I was talking to my brother in law earlier today, and we were talking about the fun filled topic of divorce. I mentioned how sometimes it feels like the legal system penalizes people for doing the right thing, and he made a comment about how the right thing is actually subjective.
I asked him what he meant, and he said:
It comes down to your core values.
If your core values tell you commitment is more important than personal happiness, then you are more likely to stay and work on a relationship that is struggling.
If your core values tell you personal happiness is more important, then a struggling relationship means it’s time to move on.
Divorce can be a bad thing or a good thing, it just depends on your core values.
This really hit me.
For years now, I’ve been writing about relationships. And from the beginning, one of my main premises has been that one of the fundamental struggles in relationships is finding a balance between “me” and “we”.
There has to be a balance between these.
Too much “we” and you risk losing sight of who you are. And this is often a big issue, especially with parents.
I’ve talked to so many people who have kids and then put their own interests on the backburner. Life becomes all about the family, and there is very little time/opportunity to be “you”. As much as people love their children, when the kids get a bit older there is often a of sense of relief when people are able to start doing some things for themselves again. Of course this is a prime time for divorce, because if there has been too much focus on the family and not enough on the couple, this is a time that a husband and wife will look at each other and realize they don’t really have anything in common anymore. They have the kids, and that’s it. Some are able to rediscover each other and “fall in love” all over again, while others just decide it’s better to move on separately.
On the other side of the equation you have couples who focus too much on “me”. When they do this, they are often two people living completely separate lives, and their relationship is more like being roommates – living under the same roof and sharing bills.
I have always subscribed to the notion that although a balance between “me” and “we” is important, for a healthy relationship it is always better to have the pendulum swing slightly towards “we”. To me, relationships are all about connection between two people. That connection ideally will exist on many levels; physical, emotional, intellectual and even spiritual. And I don’t really see how this connection can happen when your focus is on yourself first.
For me, my core values have always told me that “we” is more important that “me”.
Don’t misunderstand this, I’m not suggesting that “I” am not important in a relationship, because I clearly am. But the notion of sacrifice for the relationships has never really been a challenge for me. It’s never been a struggle, because it simply fit with what I believed.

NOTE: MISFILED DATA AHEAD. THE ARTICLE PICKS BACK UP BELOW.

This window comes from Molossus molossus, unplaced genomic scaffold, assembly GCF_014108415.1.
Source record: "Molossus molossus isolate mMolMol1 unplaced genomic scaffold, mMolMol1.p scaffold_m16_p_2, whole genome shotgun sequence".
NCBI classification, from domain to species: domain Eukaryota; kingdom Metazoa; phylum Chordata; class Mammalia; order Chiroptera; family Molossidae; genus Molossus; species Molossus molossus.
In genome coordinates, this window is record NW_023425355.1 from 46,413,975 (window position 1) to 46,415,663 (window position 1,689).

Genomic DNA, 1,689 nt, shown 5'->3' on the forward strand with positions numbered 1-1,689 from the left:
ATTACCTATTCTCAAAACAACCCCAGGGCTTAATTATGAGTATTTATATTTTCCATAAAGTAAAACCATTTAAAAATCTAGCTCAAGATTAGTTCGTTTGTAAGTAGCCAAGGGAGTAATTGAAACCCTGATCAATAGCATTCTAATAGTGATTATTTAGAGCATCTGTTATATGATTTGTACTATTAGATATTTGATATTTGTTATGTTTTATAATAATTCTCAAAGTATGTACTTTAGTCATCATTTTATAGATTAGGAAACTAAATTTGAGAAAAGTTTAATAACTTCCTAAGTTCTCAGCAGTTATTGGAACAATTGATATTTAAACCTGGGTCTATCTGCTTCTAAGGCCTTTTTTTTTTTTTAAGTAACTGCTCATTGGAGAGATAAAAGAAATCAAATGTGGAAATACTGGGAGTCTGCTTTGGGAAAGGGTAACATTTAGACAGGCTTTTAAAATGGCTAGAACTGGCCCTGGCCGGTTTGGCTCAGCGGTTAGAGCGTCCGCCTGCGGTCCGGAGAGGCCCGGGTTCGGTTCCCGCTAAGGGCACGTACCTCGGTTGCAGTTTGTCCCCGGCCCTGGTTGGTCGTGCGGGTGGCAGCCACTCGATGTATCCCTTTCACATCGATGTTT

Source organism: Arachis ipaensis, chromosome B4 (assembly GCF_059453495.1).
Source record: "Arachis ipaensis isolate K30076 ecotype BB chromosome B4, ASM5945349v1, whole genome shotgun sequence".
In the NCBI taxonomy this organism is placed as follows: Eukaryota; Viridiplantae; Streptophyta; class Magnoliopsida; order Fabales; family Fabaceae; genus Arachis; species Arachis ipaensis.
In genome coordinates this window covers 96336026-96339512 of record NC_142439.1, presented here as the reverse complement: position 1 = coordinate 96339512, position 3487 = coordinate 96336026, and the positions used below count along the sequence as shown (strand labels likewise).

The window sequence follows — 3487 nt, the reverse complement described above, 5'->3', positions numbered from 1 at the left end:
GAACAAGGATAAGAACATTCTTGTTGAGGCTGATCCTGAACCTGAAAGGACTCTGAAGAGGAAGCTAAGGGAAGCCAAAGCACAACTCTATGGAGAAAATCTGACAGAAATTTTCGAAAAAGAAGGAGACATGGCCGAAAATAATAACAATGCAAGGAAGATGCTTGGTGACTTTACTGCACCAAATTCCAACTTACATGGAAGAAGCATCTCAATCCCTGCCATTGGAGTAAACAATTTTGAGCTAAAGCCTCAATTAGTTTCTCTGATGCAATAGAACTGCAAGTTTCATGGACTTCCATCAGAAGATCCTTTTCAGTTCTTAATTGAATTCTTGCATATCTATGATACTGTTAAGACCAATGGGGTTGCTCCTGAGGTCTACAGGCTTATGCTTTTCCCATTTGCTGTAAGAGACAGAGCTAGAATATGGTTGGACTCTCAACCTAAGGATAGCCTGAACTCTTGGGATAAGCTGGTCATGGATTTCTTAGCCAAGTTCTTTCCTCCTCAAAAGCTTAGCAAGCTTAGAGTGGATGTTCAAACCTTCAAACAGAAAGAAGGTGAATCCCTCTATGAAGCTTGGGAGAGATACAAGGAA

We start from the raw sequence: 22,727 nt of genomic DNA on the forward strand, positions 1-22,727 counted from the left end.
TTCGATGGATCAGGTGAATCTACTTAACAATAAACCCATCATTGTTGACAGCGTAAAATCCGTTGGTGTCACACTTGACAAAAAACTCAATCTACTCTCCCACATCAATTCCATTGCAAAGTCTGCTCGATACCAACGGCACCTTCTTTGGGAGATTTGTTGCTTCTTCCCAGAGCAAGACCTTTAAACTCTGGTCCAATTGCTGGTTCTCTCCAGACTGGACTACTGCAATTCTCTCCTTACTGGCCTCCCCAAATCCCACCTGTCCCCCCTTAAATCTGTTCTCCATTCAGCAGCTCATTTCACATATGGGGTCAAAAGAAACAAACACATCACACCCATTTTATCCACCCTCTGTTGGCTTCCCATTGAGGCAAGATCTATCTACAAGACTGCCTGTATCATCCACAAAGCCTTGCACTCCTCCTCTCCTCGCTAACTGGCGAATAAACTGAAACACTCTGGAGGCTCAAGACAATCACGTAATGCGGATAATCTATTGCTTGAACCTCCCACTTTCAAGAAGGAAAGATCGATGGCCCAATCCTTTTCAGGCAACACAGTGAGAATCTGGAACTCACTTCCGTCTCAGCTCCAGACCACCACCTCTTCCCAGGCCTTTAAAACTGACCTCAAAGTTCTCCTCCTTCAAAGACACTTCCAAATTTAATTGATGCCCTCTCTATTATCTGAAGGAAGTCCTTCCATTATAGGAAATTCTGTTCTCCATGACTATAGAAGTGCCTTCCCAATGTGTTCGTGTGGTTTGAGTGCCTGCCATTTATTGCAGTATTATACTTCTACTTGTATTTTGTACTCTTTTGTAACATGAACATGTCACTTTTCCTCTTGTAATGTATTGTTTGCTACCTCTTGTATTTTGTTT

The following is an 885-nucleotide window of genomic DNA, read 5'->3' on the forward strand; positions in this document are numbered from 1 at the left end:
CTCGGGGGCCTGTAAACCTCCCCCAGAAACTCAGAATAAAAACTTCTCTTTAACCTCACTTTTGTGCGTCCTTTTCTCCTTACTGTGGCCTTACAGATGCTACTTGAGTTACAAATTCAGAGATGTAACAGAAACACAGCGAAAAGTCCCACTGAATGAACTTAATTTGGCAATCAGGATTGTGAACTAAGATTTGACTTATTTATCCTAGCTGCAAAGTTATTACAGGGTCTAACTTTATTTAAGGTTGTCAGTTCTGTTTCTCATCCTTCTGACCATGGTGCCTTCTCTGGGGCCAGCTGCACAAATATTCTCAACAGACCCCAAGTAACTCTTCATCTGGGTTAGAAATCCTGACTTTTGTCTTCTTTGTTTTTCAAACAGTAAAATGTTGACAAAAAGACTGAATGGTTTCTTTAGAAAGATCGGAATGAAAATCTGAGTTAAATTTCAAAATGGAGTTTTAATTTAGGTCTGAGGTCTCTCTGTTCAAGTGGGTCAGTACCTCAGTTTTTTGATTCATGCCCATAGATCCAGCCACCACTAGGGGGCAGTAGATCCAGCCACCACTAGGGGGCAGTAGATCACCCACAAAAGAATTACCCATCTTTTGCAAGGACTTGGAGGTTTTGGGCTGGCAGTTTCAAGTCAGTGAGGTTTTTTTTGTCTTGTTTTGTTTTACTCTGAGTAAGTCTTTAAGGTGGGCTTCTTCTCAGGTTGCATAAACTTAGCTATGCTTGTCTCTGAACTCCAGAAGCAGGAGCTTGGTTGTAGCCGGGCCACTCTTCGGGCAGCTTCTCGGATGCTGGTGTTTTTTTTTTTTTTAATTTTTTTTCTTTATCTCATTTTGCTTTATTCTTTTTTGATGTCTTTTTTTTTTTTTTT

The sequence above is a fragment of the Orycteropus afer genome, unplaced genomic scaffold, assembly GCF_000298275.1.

Due to this, when I would see people who were focused more on themselves and what they get out of thing, I have never been able to understand it. It just seems selfish to me, and really, it is.
To me, selfish is wrong. It’s the wrong way to be, and the wrong way to live life.
Here’s the thing though, one of my other beliefs about relationships is that often there are different approaches to doing the same thing, and one isn’t necessarily any better or worse than the other. My way is just my way, and part of having a healthy relationship is learning to understand and accept your partner for who they are. To accept their way as valid, even if it’s not my own.
This is where today’s conversation really hit me. Maybe I’ve been a hypocrite here. Maybe what I consider selfish isn’t really wrong. Maybe it’s just different, and wrong for me. Maybe it’s just a difference in core values.
If so, then maybe a lot of the struggles people have in relationships are actually simply a collision of core values.
I’ve always believed that conflict between couples is actually a positive thing, because it’s how you learn each other and are able to grow to understand and accept each other.
I still think that’s true, but when the conflict is due to a collision of core values? Well, in that case a couple probably is in quite a bit of trouble. Because while you can often accept differences between people, differences in core values are significantly more problematic.
Commitment and personal happiness are two concepts that should both be important in a relationship, but they are also concepts that can sometimes conflict. So the question becomes, when it comes to core values which one is actually MORE important to you?
Because answering that question for yourself and then understanding how your partner would answer that question may have a lot to do with the nature of the conflicts you face.